Tony Gemignani has a secret. Probably a lot of them.
And while he may not have told us his personal secret meatball recipe in class, he certainly shares a lot of what he knows in the classes of his International School of Pizza in San Francisco.
But let’s start at the beginning.
Here’s what we knew going in:
- Tony Gemignani is an award-winning (9-time World Pizza Champion) pizzaiolo and pizza-tosser,
- He opened Tony’s Pizza Napoletana in San Francisco, amid fierce (and growing) competition,
- He founded the International School of Pizza, which offers professional classes and certification as well as classes for the home pizza chef,
- We wanted to meet him and learn more pizza craft from him.
When we learned that the International School of Pizza was offering a two-day Home Pizza Chef course during the time we’d be in California, it seemed… providential.
Confession: there was a time when, like many pizza snobs, we were ready to write Tony Gemignani off as a pizza tosser, an acrobat. I mean – the Harlem Globetrotters are great, but is it basketball? Well, after having read the reviews of Tony’s Pizza Napoletana, seen his cookbook, and with the recommendation of Peter Reinhart, we went to Tony’s website to sign up.
Although we both wanted to attend, we could only afford tuition for one. Lillian convinced Cary to take the class (it didn’t take much convincing). On the day of the class, we arrived in the Bay Area at about 4 a.m. Class began at 7.
Someday, we’ll take a pizza class that isn’t proceeded by an all-night drive! Cary picks up the story here:
It was still dark outside when I arrived at 1570 Stockton Street, home of both Tony’s Pizza Napoletana and the International School of Pizza. Tony was inside, firing the oven.
Some of my fellow students were already waiting.
By 7 a.m., all of us had arrived, seven intrepid students, ready to ‘up our pizza game’ substantially. We were an eager group of pizza-makers, looking forward to increasing our skills and knowledge and, I’m sure, looking forward to sliding a Margherita pizza into the 900-degree heat of Tony’s domed Neapolitan wood-fired oven!
We were greeted by one of Tony’s partners, Nancy Puglisi, who ushered us into the main room. Tony stepped out from behind the counter to greet us, introduced himself with a bit of history (we didn’t know that he’d opened Pyzano’s at age 18!) and give us a brief rundown of what we could expect over the course of the class. Learning materials, t-shirts and aprons appeared, and we were ready to begin.
The first thing Tony Gemignani taught us was about Neapolitan flour – that the two brands used in Naples are Caputo and San Felice, and that the pizzerias there use one or the other, but not both.
Then he told us that we would start out with one of the most difficult skills; ‘pushing’ the dough – stretching the doughball out. He explained how crucial the first push is, and how each pizza maker pushes dough a little bit differently. First Tony showed us how to push.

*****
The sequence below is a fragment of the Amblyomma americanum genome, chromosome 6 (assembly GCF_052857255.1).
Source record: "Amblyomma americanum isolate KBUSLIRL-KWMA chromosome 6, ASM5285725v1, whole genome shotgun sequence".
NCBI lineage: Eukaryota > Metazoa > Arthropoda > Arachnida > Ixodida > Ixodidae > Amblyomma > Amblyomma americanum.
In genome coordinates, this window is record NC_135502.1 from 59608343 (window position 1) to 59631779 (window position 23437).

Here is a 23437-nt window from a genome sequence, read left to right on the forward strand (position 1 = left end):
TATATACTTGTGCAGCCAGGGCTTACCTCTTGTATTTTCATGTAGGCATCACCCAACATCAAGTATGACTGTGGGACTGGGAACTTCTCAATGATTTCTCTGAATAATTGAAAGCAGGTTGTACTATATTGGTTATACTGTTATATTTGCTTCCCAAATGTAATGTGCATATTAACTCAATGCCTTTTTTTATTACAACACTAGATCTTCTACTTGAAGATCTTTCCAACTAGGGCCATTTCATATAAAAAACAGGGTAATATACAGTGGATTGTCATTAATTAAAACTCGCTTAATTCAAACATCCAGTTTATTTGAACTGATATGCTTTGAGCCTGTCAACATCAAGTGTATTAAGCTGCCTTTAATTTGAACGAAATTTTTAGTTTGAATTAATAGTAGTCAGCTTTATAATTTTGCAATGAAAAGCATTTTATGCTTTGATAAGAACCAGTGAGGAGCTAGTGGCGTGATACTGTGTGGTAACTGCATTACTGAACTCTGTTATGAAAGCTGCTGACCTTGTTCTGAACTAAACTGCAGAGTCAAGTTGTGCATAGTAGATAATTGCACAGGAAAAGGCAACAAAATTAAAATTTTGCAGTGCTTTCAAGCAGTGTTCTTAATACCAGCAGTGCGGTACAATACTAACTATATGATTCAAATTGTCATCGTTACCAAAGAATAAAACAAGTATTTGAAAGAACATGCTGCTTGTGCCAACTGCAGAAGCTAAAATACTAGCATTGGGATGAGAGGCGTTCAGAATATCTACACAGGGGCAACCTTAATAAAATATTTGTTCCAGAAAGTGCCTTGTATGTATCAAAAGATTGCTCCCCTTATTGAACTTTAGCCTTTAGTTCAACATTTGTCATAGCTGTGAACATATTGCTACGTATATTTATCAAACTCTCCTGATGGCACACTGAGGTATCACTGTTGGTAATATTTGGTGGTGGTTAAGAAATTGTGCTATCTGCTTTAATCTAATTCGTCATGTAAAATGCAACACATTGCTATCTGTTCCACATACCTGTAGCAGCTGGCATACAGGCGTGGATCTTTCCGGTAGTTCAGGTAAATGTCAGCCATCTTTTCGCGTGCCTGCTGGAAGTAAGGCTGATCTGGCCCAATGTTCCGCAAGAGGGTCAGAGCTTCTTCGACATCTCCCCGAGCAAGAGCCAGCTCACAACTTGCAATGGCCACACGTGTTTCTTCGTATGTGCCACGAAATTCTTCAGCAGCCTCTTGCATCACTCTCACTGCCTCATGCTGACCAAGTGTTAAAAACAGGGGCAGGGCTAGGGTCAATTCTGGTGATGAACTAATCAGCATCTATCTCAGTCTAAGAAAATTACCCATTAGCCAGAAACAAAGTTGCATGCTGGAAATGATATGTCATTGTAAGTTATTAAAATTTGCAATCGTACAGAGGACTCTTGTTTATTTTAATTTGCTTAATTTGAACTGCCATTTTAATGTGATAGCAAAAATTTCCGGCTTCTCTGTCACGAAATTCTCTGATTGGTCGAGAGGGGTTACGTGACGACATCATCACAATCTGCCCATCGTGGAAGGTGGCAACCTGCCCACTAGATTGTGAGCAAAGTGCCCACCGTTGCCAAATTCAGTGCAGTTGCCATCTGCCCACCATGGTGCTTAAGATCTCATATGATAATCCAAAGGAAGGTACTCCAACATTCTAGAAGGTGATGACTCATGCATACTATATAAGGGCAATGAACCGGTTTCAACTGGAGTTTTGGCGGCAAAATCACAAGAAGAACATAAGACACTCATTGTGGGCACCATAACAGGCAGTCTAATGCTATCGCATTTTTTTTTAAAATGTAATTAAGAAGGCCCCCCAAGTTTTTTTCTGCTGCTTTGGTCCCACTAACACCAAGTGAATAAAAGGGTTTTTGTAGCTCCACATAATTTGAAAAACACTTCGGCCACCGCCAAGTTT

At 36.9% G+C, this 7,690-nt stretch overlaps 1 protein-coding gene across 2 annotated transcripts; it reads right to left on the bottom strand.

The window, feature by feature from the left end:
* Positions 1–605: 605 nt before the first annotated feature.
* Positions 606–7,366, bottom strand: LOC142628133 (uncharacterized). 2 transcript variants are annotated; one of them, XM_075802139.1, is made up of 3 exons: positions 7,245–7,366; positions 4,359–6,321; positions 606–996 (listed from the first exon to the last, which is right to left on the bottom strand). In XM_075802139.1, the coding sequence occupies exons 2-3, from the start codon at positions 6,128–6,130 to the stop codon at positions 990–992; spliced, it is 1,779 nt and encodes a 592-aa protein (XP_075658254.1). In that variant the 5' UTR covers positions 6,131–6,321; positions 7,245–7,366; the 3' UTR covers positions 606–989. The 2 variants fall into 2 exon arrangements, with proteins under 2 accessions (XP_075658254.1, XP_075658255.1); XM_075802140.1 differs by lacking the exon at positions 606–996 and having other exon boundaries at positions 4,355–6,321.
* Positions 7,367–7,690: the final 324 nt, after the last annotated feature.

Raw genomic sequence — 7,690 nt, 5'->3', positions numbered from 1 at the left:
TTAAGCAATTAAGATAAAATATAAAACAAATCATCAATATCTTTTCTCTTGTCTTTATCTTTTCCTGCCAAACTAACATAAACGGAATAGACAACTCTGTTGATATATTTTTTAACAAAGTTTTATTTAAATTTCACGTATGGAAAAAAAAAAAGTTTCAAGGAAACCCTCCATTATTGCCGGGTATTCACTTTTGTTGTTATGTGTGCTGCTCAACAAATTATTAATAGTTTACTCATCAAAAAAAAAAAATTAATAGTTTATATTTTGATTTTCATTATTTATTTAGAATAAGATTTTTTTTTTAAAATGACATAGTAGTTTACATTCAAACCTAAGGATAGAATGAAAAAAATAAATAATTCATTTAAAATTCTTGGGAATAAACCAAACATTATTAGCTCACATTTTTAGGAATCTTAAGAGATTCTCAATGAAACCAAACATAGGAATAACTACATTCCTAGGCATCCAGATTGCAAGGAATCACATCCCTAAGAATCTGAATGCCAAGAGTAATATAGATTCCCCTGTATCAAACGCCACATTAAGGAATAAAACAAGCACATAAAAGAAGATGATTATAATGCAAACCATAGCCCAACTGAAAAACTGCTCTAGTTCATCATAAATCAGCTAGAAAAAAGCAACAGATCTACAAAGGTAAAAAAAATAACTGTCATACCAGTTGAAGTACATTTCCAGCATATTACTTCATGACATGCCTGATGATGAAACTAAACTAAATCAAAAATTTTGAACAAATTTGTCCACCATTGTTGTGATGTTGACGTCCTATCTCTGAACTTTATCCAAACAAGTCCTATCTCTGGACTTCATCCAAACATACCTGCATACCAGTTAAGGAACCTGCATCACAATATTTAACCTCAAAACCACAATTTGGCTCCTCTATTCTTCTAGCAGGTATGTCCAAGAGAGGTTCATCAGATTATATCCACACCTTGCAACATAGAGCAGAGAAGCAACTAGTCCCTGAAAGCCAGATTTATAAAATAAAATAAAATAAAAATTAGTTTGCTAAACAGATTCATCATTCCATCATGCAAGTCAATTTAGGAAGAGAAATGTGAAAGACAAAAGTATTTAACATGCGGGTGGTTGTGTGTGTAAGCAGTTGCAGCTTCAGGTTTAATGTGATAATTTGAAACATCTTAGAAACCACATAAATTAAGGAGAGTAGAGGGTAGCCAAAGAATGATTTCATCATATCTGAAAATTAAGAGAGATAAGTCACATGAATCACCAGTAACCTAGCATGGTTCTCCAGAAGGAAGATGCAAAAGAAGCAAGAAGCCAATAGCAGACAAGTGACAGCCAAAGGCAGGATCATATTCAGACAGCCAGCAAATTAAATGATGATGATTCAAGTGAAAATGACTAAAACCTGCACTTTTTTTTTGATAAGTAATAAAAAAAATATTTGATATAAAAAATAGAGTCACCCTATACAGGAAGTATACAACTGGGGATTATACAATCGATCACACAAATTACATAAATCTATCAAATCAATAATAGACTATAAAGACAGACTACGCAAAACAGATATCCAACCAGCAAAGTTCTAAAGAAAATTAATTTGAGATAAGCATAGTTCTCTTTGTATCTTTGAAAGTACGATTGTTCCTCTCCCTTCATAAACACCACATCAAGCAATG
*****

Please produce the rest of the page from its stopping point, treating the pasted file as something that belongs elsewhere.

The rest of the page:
Then we took turns while our instructor watched.
That was the beginning of two information-packed four-hour sessions of pizza lessons, pizza conversation, pizza baking and pizza eating.
We learned about different kinds of cheese, tomatoes, spices… how to apply the sauce, the cheese, and each of us got to make several pies. I wish I was enough of a wordsmith to tell you what it felt like to make a pizza in a 1,000-degree wood-fired oven – in ninety seconds!
In addition to the volumes of pizza making information Tony shared with us and the hands-on guidance, he also made us a few pizzas! My favorites: his Sicilian pizza, which looked and tasted like it was made in Brooklyn, and his Trenton-style Tomato Pie. Tony said it’s based on DeLorenzo’s in Trenton, but I thought Tony’s was better.
Guests at Tony’s Pizza Napoletana can get pretty much any style of pizza there and, based on what we tasted, it’s all authentic and delicious.
We got to use most of the five different style ovens in the kitchen of the restaurant, and as we learned, watched, made pizzas and tasted pizzas, every single one of us got better and better. I really needed that. At first, watching Tony Gemignani make pizza was daunting – the man has skills. After day one, I said to Lillian, “Tomorrow, I’m going to ask Tony what I can possibly do to get better at this, because I think I stink.”
The next day I asked. “More practice,” was the answer. “Okay,” I said, “I can do that.” And then Tony pulled out three trays with the dough we’d made the night before. He showed us what worked well and what didn’t work so well. After that, we pushed more dough, sauced, shaped, topped and baked more pizzas. As envious as I was of some of my classmates pies, I was getting better at the balance and the baking.
At the end of the second day, Lillian came in to meet Tony and taste some pizza. I had already eaten more than my share, as Tony or any of my fellow students could tell you. But I wasn’t the only one – classmate Frank V. wrote, “On Sunday after class was over my wife and a couple of friends met me outside Tony’s. What did we do? Why we went back in and ordered a couple of pizzas, of course.” Now that’s passion for pizza!
I think Lil was pleased with the improvement in my skills – or was it the ovens? We’ll find out when we start using what I’ve learned at home! Stay tuned to our Making Pizza section, and we’ll keep you informed.